House Votes to Censure and Remove Rep. Gosar From Committees Over Anime Video

House Votes to Censure and Remove Rep. Gosar From Committees Over Anime Video

Mona Salama
Mona Salama
|
November 17, 2021

The House voted Wednesday to censure Rep. Paul Gosar (R-AZ) and remove him from his committee assignments over a tweeted anime cartoon video depicting him attacking Rep. Alexandria Ocasio-Cortez (D-NY) and President Joe Biden.

The final vote was 223-207, with one Republican — Rep. David Joyce of Ohio, voted present. Joyce cited his present vote over the possibility that Gosar’s tweet could come before the House Ethics Committee. Two Republicans — Reps. Adam Kinzinger of Illinois and Liz Cheney of Wyoming voted with all 221 Democrats in favor of the censure resolution.

Three Republicans — Reps. Barry Loudermilk of Georgia, Scott Perry of Pennsylvania, and Morgan Griffith of Virginia did not vote.

A censure resolution is considered the most severe form of punishment in the House. A censure carries no explicit penalties beyond a public reprimand. The resolution also included a provision to yank Gosar off both of his committees – a highly Democratic overreach as party leadership usually decides and finalizes its own members’ committee assignments.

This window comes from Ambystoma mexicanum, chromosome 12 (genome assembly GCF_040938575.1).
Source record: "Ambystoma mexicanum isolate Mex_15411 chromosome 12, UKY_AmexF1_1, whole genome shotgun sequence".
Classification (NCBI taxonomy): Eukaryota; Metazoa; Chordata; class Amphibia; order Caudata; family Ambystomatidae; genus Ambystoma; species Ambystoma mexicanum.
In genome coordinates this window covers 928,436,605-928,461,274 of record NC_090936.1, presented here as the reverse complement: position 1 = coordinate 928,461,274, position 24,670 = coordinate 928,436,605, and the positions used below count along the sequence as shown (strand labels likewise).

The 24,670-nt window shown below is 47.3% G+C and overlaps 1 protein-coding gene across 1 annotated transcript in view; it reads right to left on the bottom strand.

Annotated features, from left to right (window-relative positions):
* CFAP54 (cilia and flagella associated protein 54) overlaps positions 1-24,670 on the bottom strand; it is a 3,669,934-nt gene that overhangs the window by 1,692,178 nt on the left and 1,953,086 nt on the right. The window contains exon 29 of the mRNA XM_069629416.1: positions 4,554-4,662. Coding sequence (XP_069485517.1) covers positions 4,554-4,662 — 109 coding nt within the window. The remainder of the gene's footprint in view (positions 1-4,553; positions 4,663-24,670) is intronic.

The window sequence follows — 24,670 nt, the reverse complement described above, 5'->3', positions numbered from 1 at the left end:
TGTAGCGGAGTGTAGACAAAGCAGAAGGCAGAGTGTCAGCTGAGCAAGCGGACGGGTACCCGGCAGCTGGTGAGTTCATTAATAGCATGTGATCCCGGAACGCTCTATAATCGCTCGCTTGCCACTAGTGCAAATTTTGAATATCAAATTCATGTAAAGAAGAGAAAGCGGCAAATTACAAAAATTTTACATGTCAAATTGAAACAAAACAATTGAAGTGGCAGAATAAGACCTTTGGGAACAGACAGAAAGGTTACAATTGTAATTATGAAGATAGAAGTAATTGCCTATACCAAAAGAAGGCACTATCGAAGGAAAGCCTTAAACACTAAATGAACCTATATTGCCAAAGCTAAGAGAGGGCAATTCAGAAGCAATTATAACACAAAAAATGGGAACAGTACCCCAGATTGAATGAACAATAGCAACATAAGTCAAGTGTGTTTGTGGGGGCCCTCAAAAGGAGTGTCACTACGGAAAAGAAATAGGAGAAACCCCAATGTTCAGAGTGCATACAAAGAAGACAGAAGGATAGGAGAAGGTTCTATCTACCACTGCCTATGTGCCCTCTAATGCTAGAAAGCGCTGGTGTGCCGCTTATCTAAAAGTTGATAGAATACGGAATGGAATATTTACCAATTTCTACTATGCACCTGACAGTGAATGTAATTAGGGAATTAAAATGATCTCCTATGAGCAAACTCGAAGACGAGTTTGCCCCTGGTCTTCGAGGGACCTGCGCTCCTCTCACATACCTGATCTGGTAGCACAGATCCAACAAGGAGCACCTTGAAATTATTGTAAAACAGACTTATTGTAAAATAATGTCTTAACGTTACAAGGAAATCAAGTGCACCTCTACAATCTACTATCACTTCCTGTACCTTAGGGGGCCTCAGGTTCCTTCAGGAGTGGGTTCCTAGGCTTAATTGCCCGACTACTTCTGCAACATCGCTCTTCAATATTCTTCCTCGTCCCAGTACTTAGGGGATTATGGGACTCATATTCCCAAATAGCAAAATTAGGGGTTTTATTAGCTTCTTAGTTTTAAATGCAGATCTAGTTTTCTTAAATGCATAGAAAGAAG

The vote to strip a committee member is the second time this year House Democrats have led an effort to punish a GOP member of Congress. Earlier this year, the House voted to remove Marjorie Taylor Greene of Georgia from two of her newly assigned committee assignments over her past support for the conspiracy group — QAnon prior to becoming a member of Congress. Eleven Republicans crossed the party aisle in voting with all House Democrats to strip Greene from her committee assignments. Kinzinger is the sole GOP lawmaker to have voted to remove both Greene and Gosar from their committee assignments.

The controversy around Gosar centered on an anime video inspired by the Japanese anime series dubbed “Attack on Titan” created by Hajime Isayama. The popular Japanese cartoon is about humans hiding behind walls to protect themselves from ravaging giants called Titans. In the 92-second video, the title is manipulated to say “Immigrant Attack” in Japanese, and it opens to scenes of migrants attempting to cross the U.S.-Mexico border.

In one scene, Ocasio-Cortez’s face is edited to one of the Titans’ faces as Gosar is flying into the air and slashing the AOC Titan in the back of the neck and killing it. In another scene, Gosar swings two swords at a foe whose face was replaced with Biden.

Gosar Anime
Screenshot of Gosar’s anime video

“Any anime fans out there?” Gosar captioned the deleted tweet video clip.

Ocasio-Cortez responded to the video from Gosar in a series of tweets, claiming her “creepy” colleague who “fundraises for Neo-Nazi groups” won’t get reprimanded by House GOP leader Rep. Kevin McCarthy (R-CA) because they “cheer him on with excuses.”

Democrats quickly rallied to call for Gosar’s censure last week after the video had over a million views. House Speaker Nancy Pelosi (D-CA) quickly brought forth the censure resolution as means to “send a message” in punishing the Arizona Republican for tweeting the anime video. Pelosi called on McCarthy to “join in condemning” the “horrific video” by supporting an investigation led by the House Ethics Committee and law enforcement.

“We can not have a member joking about murdering another,” Pelosi said Wednesday on the House floor. “This is about workplace harassment and violence against women.”